A lightweight, stiff, compliance-boosting bar and stem that perform as promised, but the price is hard to swallow, and others go lighter for less
- Hyper stiff when it comes to power transfer
- Vibration damping is as good as it gets
- Not the lightest in class
The Enve Road stem and handlebar range are unmistakably premium-level components reserved for nothing but the very best road bikes - as has long been synonymous with the Enve brand as an entirety.
With the handlebar retailing at $350.00 / £340.00 / €365.00 and the stem at $265.00 / £260.00 / €300.00, the combined total is more than many people will ever spend on an entire bicycle in their lifetime. In the sport of cycling, we all know that a premium product will regularly command a premium price, but even in the realms of lightweight cycling componentry, the Enve road bar and stem are pushing the boundary in this regard.
For comparison, Bontrager's XXX VR-C handlebar is approximately 10 per cent cheaper, Zipp's SL 70 Ergo bar is approximately 20 per cent cheaper, and Specialized's S-Works compact bar is almost half the price at £185.00.
Bontrager's XXX Stem is 30 per cent cheaper for UK customers at £189.99 but actually more expensive to US customers at $275.00. The Zipp SL Speed stem retails at the same $265.00 and a slightly cheaper UK price of £245.00. Specialized's top-level lightweight stem is made from aluminium, and as such, is considerably cheaper.
Design & Specifications
The road handlebar is available in a plethora of variations. The compact drop shape is available with widths ranging from a svelte 38cm to a monstrous 46cm, then there's a standard drop which has a more restricted choice of 40, 42 or 44cm. All of which are flared by approximately two centimetres from the hoods to the drops.
Internal routing is made available for access to the Di2 bar end plug junction box only, while brake hose and gear cable integration goes only as far as a groove built into the underside. In an age of integrated cockpits and hidden cabling, this might be an offputting factor to some, but the ease of maintenance is appreciated at Cyclingnews HQ.
Enve pitches the road handlebar to riders looking for lightweight componentry. It claims to weigh 216 grams for a 40cm wide bar with compact drop - our test sample tips the scales at 227g with the Di2 integration uncut, suggesting a reasonable degree of accuracy. While we don't have them here to gather exact weights, the 42cm Enve bar claims to weigh 220g. The comparable option from Zipp claims 205g, Specialized claims 200g, and Bontrager claims 181g.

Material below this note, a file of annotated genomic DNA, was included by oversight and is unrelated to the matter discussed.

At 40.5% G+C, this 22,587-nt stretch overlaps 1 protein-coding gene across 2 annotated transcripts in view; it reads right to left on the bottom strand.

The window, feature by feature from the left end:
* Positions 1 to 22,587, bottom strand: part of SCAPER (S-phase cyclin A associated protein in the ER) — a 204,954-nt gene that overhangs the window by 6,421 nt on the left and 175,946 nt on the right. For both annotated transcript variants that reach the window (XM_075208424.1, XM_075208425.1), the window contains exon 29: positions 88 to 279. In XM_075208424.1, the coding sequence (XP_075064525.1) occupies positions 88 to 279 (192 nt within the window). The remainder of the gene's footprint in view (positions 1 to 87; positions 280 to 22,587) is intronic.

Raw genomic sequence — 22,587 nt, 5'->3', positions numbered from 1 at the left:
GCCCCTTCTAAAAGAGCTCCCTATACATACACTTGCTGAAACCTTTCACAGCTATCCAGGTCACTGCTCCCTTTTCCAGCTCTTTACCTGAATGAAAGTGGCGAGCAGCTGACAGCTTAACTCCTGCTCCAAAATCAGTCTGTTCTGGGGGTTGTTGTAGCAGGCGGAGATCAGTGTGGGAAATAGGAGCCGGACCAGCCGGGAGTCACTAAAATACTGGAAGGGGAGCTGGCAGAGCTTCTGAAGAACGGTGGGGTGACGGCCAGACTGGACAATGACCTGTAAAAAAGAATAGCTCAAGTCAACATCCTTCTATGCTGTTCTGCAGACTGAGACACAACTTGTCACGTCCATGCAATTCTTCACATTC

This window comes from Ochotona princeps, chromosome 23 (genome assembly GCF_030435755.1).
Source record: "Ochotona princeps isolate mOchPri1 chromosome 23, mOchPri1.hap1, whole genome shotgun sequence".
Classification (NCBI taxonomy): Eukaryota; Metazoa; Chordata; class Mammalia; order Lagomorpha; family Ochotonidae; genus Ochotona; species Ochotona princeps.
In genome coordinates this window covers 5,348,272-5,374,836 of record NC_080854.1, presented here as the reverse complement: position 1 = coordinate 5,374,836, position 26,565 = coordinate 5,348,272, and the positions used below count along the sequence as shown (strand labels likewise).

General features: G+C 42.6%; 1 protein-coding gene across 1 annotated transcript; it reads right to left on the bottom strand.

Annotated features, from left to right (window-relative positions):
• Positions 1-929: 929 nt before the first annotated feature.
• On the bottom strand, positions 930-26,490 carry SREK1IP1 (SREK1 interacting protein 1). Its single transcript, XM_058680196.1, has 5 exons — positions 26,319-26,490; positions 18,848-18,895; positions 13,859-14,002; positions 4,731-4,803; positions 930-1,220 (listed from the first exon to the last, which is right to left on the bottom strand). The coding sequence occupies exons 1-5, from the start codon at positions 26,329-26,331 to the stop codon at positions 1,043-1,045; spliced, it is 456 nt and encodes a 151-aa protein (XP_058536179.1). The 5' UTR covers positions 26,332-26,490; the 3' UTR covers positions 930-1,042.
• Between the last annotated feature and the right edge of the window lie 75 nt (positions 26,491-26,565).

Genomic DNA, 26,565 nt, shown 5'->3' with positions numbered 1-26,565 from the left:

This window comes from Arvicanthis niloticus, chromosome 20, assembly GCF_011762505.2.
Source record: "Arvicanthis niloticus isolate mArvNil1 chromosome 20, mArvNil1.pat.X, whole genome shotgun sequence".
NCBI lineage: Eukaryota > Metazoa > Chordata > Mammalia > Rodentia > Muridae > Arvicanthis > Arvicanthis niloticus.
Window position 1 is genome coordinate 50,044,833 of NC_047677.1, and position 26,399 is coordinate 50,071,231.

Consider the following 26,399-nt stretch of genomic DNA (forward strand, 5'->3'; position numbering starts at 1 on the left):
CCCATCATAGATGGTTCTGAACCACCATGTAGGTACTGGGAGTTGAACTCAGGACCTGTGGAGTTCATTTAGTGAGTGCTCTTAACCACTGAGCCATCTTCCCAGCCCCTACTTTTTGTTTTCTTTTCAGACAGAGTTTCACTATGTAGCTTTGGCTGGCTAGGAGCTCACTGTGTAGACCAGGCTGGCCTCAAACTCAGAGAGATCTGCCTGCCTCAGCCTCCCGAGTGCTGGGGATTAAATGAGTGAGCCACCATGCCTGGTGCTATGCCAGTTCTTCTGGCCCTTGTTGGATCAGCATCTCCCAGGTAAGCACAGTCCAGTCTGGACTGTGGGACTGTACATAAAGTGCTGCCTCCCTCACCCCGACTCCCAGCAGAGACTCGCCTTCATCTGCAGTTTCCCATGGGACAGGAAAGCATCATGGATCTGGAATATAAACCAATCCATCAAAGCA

The stem comes in lengths ranging from 80mm to 140mm, all of which have a +/- 6-degree rise and standard 1 1/8 steerer compatibility and 31.8mm stem clamp diameter. Claimed to weigh 137g in a 130mm, our sample actually comes in three grams better off at 134g.
Again, to compare, Specialized claims a 110mm S-Works SL stem weighs 115g, whereas Enve's 110mm is claimed to weigh 129g. Both Zipp and Bontrager claim a 100mm stem weighs 120g (to Enve's 124g).
Both the Enve Road handlebar and Enve Road stem offer a brilliant ride quality and stiffness to match aero-specific cockpits with an undoubtedly lower weight. Over long, rough-tarmac days, the vibration damping is noticeably more fatigue-reducing and sprint efforts feel just as responsive. As one would hope at such a premium price, the Enve components are some of the best I've used.
I've not tested Zipp or Bontrager's lightweight offerings in the real world, but comparing the Enve to the S-Works combination, there is a small - but noticeable - difference in stiffness when really pushing the limits, likely due to the difference in stem material.
Anyone with the Enve Road components bolted to the front of their bike will be far from disappointed in how the components ride, but the product is marketed towards weight weenies, and it would be hard to swallow knowing you could've spent less on a lighter weight front end. That is assuming other brands' claimed weights are within the same margin of error.
For most cyclists, myself included, the majority of ride time remains at gradients below six per cent - the point at which reduced weight is said to trump better aerodynamics. Therefore, if it were my money, I'd be saving up my pennies for a little while longer and putting the extra investment towards Enve's Aero cockpit components (opens in new tab).
- Handlebar weight: 227g
- Handlebar price: £340.00 / $350.00 / €367.00
- Stem weight: 134g
- Stem price: £260.00 / $265.00 / €296.00
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As the Tech Editor here at Cyclingnews, Josh leads on content relating to all-things tech, including bikes, kit and components in order to cover product launches and curate our world-class buying guides, reviews and deals. Alongside this, his love for WorldTour racing and eagle eyes mean he's often breaking tech stories from the pro peloton too.
On the bike, 30-year-old Josh has been riding and racing since his early teens. He started out racing cross country when 26-inch wheels and triple chainsets were still mainstream, but he found favour in road racing in his early 20s and has never looked back. He's always training for the next big event and is keen to get his hands on the newest tech to help. He enjoys a good long ride on road or gravel, but he's most alive when he's elbow-to-elbow in a local criterium.